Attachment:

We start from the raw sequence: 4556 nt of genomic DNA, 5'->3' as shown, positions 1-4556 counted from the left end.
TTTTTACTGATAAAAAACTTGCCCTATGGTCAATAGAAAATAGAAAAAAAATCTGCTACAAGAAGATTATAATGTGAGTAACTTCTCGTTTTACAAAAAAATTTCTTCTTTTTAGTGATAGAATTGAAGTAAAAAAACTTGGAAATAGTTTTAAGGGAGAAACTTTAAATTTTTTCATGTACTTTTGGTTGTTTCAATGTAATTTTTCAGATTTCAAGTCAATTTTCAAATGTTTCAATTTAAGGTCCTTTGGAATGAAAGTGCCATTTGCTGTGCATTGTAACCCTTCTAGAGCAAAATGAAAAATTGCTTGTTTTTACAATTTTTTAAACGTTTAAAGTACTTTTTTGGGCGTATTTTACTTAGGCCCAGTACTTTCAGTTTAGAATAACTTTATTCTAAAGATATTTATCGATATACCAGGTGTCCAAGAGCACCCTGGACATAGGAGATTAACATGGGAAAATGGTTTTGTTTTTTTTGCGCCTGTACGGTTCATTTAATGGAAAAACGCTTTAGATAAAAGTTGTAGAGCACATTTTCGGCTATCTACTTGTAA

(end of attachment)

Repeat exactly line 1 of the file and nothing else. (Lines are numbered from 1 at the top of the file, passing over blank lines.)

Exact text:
We start from the raw sequence: 4556 nt of genomic DNA, 5'->3' as shown, positions 1-4556 counted from the left end.